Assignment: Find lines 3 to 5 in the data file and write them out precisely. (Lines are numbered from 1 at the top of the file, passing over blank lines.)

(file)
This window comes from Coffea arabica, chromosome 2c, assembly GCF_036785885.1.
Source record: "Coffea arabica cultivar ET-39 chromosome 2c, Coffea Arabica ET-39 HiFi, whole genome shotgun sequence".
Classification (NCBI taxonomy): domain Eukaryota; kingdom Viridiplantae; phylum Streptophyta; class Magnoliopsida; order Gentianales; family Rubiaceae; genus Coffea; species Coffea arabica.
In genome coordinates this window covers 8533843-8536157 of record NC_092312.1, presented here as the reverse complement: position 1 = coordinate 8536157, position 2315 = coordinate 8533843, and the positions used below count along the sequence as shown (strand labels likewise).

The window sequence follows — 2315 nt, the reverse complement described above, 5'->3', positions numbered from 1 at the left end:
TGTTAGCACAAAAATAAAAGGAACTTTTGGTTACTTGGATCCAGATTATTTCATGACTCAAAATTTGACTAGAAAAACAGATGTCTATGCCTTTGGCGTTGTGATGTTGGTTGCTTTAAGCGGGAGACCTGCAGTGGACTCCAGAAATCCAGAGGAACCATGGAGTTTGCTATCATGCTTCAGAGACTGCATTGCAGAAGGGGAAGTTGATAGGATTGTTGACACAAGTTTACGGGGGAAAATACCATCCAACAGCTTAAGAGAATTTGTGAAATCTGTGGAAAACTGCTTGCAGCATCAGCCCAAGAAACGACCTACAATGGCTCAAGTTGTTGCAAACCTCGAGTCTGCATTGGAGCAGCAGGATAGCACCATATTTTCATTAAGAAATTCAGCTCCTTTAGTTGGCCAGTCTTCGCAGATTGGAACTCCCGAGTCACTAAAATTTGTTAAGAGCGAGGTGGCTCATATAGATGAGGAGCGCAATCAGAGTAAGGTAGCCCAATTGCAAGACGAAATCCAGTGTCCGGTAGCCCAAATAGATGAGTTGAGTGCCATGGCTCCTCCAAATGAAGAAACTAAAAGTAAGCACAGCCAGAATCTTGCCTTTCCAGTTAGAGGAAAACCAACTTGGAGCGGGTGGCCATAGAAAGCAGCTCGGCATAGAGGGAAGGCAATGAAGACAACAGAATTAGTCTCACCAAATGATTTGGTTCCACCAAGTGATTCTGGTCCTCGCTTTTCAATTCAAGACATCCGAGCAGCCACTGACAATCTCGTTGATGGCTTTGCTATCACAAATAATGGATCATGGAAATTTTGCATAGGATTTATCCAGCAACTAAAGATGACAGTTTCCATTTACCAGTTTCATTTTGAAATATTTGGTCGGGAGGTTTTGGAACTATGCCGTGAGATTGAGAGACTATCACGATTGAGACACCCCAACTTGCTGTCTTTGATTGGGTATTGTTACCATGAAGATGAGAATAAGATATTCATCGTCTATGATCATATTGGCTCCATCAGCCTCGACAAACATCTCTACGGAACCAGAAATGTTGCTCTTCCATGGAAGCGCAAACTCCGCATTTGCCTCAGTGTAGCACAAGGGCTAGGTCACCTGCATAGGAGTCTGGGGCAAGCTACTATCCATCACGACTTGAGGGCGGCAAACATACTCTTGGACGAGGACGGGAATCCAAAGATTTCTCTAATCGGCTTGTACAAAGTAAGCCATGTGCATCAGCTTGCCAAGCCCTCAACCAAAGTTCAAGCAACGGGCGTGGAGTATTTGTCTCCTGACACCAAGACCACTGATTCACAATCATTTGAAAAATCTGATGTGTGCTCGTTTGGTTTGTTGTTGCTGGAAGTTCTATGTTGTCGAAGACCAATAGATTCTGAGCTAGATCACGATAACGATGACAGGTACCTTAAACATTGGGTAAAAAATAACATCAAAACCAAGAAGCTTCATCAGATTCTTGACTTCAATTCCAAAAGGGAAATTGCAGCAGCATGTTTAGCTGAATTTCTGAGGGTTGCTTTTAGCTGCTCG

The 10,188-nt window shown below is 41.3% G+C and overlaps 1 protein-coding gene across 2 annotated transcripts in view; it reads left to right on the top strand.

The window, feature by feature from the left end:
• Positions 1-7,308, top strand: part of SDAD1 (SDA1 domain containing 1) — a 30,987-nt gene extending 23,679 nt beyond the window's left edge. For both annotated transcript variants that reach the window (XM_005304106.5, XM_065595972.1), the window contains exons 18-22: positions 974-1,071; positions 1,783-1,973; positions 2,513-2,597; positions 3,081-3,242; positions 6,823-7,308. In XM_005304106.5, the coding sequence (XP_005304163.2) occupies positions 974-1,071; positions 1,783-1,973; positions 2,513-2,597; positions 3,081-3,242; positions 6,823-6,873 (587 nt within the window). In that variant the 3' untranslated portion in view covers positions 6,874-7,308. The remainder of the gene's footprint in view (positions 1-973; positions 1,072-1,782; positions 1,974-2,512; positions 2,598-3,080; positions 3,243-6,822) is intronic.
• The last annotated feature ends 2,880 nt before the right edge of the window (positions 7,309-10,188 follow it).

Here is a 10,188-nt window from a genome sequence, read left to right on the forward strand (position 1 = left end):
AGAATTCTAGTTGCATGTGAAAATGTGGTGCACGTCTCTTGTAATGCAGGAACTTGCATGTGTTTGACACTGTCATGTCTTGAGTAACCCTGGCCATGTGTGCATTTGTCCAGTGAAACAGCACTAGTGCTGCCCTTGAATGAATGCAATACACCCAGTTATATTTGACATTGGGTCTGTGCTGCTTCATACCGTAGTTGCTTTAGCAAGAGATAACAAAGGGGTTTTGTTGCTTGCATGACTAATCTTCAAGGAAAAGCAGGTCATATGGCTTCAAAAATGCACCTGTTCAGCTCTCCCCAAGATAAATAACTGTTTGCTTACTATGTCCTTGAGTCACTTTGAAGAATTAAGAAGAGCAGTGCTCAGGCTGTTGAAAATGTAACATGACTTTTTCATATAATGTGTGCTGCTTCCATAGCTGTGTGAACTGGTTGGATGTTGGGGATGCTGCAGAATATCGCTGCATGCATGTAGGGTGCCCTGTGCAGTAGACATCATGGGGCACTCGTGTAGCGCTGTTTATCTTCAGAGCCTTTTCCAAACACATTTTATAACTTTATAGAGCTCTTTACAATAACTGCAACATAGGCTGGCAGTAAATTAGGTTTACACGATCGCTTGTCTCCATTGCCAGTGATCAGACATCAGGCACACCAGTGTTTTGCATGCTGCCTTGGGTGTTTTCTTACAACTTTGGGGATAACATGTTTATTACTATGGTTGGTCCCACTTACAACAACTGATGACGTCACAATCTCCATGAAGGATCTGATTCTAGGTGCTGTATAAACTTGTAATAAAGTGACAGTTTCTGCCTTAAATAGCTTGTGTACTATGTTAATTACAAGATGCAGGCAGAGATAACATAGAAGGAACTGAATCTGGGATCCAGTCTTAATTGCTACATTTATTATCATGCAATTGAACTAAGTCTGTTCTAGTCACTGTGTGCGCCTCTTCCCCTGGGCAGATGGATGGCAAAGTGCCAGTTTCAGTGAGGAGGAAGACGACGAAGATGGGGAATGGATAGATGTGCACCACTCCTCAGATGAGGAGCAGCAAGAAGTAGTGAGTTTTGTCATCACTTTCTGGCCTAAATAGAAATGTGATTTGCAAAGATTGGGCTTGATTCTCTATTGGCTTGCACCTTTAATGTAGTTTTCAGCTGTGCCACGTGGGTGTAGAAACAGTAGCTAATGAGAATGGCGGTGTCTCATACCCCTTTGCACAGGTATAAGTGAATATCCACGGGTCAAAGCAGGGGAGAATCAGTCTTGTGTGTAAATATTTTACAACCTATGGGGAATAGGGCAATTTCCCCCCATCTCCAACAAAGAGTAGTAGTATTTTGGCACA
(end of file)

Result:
Classification (NCBI taxonomy): domain Eukaryota; kingdom Viridiplantae; phylum Streptophyta; class Magnoliopsida; order Gentianales; family Rubiaceae; genus Coffea; species Coffea arabica.
In genome coordinates this window covers 8533843-8536157 of record NC_092312.1, presented here as the reverse complement: position 1 = coordinate 8536157, position 2315 = coordinate 8533843, and the positions used below count along the sequence as shown (strand labels likewise).

The window sequence follows — 2315 nt, the reverse complement described above, 5'->3', positions numbered from 1 at the left end: